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Source: Thailand Medical News  Dec 15, 2019  4 years, 2 months, 1 week, 6 days, 15 hours, 46 minutes ago

Study Shows Dietary Carotenoids Lowers Risk Of High Blood Pressure In Adults

Study Shows Dietary Carotenoids Lowers Risk Of High Blood Pressure In Adults
Source: Thailand Medical News  Dec 15, 2019  4 years, 2 months, 1 week, 6 days, 15 hours, 46 minutes ago
A new study conducted by researchers from The College of Public Health of Qingdao University, China, involving populations both in China and US found that an inverse association exists between dietary carotenoid intakes and hypertension in adults. The recommended total carotenoids intake is at least 100 μg/kg per day for the general adult population.

Dr Li Zhaoying, co auther of the study told Thailand Medical News, “For the study, 17,398 adults aged ≥20 years were identified. In crude results, high-dose β-carotene, lycopene, lutein with zeaxanthin, and total carotenoids were significantly associated with a reduced risk of hypertension or high blood pressure.”

Carotenoids are plant pigments responsible for bright red, yellow and orange hues in many fruits and vegetables. These pigments play an important role in plant health. People who eat foods containing carotenoids get protective health benefits as well.

Carotenoids are a class of phytonutrients (plant chemicals) and are found in the cells of a wide variety of plants, algae and bacteria. They help plants absorb light energy for use in photosynthesis. They also have an important antioxidant function of deactivating free radicals single oxygen atoms that can damage cells by reacting with other molecules.
Carotenoids also act as antioxidants in the human body. They have strong cancer-fighting properties. Some carotenoids are converted by the body to vitamin A, which is essential to vision and normal growth and development. Carotenoids also have anti-inflammatory and immune system benefits and are sometimes associated with cardiovascular disease prevention.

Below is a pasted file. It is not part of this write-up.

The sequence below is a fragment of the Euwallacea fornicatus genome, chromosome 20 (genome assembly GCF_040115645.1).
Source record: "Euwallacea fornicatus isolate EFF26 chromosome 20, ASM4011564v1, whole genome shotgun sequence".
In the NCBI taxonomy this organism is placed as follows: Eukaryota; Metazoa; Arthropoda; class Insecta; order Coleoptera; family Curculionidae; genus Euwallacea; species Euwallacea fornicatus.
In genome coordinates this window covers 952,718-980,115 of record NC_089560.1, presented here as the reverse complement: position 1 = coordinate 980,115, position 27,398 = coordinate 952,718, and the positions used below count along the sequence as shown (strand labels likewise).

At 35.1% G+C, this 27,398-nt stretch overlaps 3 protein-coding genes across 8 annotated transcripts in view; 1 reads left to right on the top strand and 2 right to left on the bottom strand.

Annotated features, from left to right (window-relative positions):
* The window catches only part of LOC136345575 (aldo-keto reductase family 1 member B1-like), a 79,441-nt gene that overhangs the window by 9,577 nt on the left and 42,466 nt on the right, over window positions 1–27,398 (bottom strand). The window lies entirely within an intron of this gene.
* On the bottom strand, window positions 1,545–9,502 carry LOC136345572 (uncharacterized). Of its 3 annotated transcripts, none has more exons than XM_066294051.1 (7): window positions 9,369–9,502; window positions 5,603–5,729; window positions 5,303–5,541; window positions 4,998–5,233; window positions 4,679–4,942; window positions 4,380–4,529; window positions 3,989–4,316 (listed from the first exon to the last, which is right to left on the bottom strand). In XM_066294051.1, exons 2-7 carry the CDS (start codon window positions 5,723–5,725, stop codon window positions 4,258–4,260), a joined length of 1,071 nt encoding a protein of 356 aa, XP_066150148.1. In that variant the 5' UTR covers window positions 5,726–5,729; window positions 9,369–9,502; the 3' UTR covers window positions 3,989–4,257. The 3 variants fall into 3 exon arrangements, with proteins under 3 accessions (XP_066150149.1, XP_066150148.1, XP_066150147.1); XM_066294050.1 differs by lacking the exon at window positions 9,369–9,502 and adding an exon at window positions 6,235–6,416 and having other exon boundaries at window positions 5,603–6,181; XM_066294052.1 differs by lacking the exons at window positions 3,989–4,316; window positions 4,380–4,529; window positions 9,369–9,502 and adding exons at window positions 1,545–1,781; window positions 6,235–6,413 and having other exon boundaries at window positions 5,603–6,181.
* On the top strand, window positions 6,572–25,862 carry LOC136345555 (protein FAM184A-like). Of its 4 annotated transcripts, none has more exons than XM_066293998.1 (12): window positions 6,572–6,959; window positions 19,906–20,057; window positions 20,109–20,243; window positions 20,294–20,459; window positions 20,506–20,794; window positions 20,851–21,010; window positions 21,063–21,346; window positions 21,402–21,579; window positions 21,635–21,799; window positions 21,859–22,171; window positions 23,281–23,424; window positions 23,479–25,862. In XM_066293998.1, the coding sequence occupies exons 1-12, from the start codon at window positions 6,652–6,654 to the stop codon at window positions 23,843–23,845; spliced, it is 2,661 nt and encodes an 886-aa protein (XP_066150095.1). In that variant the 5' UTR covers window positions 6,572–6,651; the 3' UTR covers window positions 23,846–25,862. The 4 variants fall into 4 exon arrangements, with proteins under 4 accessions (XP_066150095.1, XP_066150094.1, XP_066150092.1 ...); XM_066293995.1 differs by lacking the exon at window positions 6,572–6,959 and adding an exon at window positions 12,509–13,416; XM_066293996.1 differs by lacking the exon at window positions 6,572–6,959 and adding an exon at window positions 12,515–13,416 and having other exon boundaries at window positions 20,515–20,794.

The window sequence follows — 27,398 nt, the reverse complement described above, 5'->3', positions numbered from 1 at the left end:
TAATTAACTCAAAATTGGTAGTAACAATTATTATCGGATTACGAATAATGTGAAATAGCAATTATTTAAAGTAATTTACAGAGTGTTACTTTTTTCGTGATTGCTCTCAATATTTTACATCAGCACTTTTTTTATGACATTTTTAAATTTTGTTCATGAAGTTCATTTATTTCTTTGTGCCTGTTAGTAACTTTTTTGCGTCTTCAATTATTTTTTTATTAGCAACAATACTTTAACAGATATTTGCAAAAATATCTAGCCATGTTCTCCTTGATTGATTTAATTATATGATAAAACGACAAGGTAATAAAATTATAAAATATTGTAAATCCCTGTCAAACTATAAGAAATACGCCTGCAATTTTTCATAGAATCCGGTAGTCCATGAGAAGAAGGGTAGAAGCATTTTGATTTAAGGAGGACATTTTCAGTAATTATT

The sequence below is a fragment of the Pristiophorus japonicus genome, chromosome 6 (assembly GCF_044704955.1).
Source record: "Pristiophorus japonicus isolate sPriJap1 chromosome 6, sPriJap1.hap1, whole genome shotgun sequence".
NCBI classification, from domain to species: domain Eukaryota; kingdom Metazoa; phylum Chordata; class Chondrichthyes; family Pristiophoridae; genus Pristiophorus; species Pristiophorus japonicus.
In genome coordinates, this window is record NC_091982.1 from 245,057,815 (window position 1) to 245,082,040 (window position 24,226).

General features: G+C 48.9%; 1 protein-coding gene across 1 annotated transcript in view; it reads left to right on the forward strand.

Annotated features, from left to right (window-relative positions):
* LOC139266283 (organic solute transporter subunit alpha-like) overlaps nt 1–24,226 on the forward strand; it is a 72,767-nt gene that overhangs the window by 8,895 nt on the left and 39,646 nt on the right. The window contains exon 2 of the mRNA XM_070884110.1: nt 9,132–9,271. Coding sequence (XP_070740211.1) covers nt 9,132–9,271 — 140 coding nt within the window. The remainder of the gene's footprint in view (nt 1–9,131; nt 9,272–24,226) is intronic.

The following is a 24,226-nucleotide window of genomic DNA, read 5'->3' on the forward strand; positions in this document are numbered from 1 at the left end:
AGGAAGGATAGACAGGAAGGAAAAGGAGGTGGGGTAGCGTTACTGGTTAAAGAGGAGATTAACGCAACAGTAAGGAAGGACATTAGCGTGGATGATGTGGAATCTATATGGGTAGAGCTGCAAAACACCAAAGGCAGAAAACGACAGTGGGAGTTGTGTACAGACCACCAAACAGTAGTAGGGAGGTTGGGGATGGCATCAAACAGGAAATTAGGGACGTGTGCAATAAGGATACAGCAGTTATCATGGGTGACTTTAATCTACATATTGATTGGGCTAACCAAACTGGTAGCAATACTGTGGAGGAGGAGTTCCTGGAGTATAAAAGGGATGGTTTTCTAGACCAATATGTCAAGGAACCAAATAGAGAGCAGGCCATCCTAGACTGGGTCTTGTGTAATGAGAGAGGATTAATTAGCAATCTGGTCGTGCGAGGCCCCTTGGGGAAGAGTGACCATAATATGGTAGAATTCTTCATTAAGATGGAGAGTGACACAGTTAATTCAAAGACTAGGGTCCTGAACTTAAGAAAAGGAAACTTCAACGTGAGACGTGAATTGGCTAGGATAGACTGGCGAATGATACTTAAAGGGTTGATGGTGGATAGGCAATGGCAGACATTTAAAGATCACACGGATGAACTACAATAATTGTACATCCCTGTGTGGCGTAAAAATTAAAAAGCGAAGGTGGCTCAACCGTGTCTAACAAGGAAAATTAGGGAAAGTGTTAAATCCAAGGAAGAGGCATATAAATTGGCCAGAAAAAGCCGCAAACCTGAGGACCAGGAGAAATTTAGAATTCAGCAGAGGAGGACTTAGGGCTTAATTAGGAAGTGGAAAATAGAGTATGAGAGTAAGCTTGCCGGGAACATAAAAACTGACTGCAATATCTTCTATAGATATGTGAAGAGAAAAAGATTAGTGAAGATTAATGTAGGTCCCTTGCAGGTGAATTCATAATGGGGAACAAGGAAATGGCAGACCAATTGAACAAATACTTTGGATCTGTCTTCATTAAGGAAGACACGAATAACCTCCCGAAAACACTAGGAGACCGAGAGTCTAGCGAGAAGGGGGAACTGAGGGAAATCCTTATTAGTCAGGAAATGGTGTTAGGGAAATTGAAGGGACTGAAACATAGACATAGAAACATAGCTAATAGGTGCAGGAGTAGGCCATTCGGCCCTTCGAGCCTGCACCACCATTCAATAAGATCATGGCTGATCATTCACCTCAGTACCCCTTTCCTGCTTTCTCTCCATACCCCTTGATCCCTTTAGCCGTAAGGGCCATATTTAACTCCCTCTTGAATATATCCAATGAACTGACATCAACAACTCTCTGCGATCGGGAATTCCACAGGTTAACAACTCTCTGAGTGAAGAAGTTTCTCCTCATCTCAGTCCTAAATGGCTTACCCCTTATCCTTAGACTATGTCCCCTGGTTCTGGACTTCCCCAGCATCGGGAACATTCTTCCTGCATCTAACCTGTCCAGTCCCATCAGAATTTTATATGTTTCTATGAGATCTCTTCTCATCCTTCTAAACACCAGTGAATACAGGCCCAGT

Carrots, yams, sweet potatoes, papaya, watermelon, cantaloupe, mangos, spinach, kale, tomatoes, bell peppers and oranges are among the fruits and vegetables in which carotenoids can be found.
Humans and animals cannot manufacture carotenoids themselves; they have to get it in their diets. Carotenoids need to be consumed with a fat in order for the body to absorb them.

There are more than 600 types of carotenoids. The most common ones in the Western diet, and the most studied, are alpha-carotene, beta-carotene, beta-cryptoxanthin, lutein, zeaxanthin and lycopene,

For the study, in the multivariate-adjusted model, the highest vs lowest quartile intakes of dietary carotenoid correlated with a reduced hypertension risk, with odds ratios of 0.79 (95 percent confidence interval [CI], 0.67–0.93) for β-cryptoxanthin, 0.85 (95 percent CI, 0.73–0.98) for lycopene, 0.69 (95 percent CI, 0.58–0.83) for lutein with zeaxanthin, and 0.73 (95 percent CI, 0.62–0.86) for total carotenoids.

Also dose–response analyses revealed an inverse association between all carotenoids and hy pertension in a linear manner. Moreover, total carotenoids at 100 μg/kg per day displayed a significant reduction in the risk of high blood pressure.

This cross-sectional study used data from the National Health and Nutrition Examination Survey 2007–2014. Data on dietary carotenoids were obtained from 24-h dietary recall interviews. Hypertension was defined as systolic blood pressure ≥130 mm Hg or diastolic blood pressure ≥80 mm Hg, taking antihypertensive treatment, or self-report.

The associations of α-carotene, β-carotene, β-cryptoxanthin, lycopene, lutein with zeaxanthin, and total carotenoids from diet and supplements with hypertension were explore using logistic regression models and restricted cubic spline models.

Total carotenoids showed significant reductive risk of high blood pressure at 100 μg/kg per day and over.

Reference : Association between dietary carotenoid intakes and hypertension in adults
National Health and Nutrition Examination Survey 2007–2014
Li Zhaoying; Chen Jiahao; Zhang Dongfeng, Journal of Hypertension: 
doi: 10.1097/HJH.0000000000002200


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